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What is this oral work?


You must show you can talk in many different ways and also listen attentively to others:

  • Explain. Describe. Narrate.
  • Explore. Analyse. Imagine.
  • Discuss. Argue. Persuade.

Don't avoid the situation - Yes, that's right you have heard your speech and language therapist telling you it doesn't help to avoid thinking about your oral tasks.

It's not a good idea to keep putting off working on them. You really have got to think about them and get planning and practising.

No need to panic!

  • Remember that you have been developing these skills in school up to now. Your teacher will explain to you the tasks that will give you the chance to show these skills. You must talk in different situations.
  • Remember that your teacher will assess your oral work and is allowed to plan ways with you that will help you to complete it. If you need help with thinking about this then talk with your therapist to get ideas, and ask her to talk with your teacher as well.
  • Think about what helps you to do oral work so you can work with your teacher to help yourself

These are examples of the activities that you may be asked to do:

  • Drama-focused activity

    This gives you the chance to work in a role, presenting a character other than yourself.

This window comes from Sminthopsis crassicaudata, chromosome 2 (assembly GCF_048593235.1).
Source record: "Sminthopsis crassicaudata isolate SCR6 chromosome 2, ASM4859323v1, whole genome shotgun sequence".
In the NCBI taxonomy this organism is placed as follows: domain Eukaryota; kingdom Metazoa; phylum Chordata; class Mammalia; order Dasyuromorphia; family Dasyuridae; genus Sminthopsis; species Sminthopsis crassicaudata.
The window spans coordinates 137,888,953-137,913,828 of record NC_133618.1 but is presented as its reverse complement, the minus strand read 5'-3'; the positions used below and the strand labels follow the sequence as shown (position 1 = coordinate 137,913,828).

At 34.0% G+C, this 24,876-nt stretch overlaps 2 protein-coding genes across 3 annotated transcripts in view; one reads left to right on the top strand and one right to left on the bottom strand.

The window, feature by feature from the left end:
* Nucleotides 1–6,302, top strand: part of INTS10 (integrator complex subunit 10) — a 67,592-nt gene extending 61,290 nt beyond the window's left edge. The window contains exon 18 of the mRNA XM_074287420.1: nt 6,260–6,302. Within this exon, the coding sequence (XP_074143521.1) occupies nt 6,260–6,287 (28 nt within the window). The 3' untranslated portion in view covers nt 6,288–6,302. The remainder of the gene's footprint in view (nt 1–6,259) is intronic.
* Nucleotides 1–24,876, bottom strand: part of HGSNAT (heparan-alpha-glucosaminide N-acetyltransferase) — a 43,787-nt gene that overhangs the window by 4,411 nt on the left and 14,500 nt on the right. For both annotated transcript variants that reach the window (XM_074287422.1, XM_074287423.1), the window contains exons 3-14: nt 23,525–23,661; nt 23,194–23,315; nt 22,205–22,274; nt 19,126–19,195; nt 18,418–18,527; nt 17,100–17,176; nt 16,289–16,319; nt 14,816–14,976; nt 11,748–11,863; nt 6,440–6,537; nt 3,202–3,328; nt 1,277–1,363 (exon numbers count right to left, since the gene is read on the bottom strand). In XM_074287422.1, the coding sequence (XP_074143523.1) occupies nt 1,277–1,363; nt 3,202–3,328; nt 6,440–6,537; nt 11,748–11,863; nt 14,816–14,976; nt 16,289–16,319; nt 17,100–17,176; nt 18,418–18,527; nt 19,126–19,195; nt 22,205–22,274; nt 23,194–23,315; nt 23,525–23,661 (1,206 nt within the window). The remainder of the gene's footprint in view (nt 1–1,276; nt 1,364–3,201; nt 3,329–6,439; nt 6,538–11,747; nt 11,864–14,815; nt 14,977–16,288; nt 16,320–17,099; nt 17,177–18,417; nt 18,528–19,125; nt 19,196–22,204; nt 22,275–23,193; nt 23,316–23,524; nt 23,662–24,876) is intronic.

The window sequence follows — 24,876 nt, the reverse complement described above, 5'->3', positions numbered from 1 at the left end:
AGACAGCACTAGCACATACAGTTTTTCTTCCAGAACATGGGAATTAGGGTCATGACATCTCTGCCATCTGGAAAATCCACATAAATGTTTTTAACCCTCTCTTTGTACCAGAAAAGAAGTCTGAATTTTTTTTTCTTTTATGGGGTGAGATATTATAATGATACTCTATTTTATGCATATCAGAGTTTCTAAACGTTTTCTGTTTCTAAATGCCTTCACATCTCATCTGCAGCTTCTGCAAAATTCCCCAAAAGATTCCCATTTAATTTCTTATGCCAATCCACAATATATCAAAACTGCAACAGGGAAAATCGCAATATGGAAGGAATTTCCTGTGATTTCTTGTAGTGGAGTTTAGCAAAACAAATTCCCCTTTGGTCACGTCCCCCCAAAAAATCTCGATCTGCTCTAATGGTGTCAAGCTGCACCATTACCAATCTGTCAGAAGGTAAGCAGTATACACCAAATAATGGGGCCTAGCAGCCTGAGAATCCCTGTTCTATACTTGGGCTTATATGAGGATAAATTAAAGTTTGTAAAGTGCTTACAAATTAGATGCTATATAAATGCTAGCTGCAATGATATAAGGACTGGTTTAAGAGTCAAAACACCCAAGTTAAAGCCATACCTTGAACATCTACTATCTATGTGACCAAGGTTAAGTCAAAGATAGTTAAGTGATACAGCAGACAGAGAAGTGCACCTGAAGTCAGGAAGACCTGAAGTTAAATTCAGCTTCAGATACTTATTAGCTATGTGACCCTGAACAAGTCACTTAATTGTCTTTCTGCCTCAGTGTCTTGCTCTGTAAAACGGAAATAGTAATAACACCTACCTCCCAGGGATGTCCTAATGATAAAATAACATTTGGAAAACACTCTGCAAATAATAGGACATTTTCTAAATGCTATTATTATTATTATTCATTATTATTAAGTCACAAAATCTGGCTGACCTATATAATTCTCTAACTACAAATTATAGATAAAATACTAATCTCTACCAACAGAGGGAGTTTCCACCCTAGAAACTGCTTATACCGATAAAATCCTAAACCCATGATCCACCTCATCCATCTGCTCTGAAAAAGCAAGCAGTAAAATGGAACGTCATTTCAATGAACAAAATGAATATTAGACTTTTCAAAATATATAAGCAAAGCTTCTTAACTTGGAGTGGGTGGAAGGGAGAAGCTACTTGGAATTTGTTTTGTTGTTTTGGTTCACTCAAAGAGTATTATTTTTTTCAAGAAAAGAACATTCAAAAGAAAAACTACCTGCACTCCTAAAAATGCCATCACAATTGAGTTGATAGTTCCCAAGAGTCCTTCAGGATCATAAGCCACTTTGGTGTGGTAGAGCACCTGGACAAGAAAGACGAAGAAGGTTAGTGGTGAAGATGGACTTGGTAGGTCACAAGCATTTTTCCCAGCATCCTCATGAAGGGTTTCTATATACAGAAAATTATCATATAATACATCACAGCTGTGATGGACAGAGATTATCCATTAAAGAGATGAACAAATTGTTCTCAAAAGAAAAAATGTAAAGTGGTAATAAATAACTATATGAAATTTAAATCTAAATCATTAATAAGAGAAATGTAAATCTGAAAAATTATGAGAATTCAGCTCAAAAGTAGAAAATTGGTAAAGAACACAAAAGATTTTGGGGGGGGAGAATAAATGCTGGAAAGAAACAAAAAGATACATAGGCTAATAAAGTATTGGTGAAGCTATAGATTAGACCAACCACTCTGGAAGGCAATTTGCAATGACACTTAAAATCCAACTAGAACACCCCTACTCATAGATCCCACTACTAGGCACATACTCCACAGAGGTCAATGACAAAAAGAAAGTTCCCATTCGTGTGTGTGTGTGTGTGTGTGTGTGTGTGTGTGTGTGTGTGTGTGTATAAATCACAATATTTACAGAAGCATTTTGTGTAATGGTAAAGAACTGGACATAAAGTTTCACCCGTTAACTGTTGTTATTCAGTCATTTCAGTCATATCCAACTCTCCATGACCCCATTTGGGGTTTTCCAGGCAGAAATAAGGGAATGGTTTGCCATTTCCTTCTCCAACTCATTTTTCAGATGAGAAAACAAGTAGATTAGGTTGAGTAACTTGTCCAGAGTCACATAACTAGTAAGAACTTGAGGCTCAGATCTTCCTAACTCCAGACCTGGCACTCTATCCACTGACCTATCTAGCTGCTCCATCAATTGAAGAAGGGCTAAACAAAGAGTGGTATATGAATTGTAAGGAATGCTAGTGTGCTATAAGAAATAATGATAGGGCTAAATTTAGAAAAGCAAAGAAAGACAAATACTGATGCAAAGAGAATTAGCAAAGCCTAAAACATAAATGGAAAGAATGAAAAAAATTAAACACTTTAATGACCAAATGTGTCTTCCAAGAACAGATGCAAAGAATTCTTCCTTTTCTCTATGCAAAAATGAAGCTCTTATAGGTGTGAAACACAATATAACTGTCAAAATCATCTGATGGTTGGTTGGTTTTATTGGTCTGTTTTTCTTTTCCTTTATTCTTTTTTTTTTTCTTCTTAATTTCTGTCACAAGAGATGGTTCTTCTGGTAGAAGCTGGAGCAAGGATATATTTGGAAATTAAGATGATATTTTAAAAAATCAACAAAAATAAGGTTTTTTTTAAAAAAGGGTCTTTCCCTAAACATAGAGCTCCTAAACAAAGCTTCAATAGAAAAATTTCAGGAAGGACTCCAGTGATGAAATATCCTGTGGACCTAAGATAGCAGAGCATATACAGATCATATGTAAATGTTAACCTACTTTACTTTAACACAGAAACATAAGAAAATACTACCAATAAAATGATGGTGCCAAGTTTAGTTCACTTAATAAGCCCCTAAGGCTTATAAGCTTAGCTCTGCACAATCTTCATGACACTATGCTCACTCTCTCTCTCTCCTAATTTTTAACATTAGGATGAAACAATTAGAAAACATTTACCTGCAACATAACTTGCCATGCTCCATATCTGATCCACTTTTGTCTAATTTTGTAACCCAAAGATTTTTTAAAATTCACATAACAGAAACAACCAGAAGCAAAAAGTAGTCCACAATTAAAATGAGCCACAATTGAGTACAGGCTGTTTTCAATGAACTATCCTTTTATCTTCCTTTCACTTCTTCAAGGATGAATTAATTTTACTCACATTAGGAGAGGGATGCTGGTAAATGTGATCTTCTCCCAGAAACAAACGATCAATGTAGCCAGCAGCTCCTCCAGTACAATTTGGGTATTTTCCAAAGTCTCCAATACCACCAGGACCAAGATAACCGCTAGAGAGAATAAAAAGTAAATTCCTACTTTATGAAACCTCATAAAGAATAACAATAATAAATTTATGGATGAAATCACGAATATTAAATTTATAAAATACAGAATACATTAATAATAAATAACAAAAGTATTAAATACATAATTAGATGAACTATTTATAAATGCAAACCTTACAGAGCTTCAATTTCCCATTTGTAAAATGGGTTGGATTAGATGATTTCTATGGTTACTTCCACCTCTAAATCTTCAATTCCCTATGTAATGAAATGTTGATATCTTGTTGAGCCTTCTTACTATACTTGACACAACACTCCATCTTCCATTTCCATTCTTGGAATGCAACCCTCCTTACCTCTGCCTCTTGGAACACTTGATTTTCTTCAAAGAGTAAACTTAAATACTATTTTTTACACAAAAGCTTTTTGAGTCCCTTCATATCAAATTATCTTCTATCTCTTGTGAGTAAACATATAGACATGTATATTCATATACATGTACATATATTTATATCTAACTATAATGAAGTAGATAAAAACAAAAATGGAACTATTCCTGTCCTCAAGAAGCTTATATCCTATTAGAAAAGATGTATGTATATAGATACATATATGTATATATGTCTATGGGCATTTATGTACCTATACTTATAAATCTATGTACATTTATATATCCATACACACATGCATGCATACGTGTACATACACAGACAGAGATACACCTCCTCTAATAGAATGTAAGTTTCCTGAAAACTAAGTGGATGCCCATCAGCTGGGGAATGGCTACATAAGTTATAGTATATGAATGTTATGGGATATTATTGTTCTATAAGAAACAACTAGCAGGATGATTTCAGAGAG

• Group Activity

    This can be working in a pair as well as a bigger group.

  • Interview

    This could be playing in role the different people involved in a typical interview for employment or further and higher education.

  • Individual Extended Contribution

    This can be done in a pair or a group, where you make the biggest contribution. Although you will have to speak at some length, you do not have to give a solo talk to the class to meet this requirement.

  • Improve your English Skills

    Content matters!

  • Good grammar

    Vocabulary and practise new words when you talk to people, pronouncing them correctly.

  • Revise

    Your work on planning, organizing, researching and structuring.

  • Work

    In class, concentrating and listening to what the teacher asks you to do.

  • Write down all your tasks

    Always be clear about what exactly you have to do and stick to the task set when you do your talking.

  • Be a good listener

    Did you know that you get marks for showing that you are listening and taking an interest in what other students are saying? Remember all the skills that you developed in therapy about good eye contact, turn-taking and sensible use of gestures. Not many students will know as much about these skills as you do so you will have an advantage.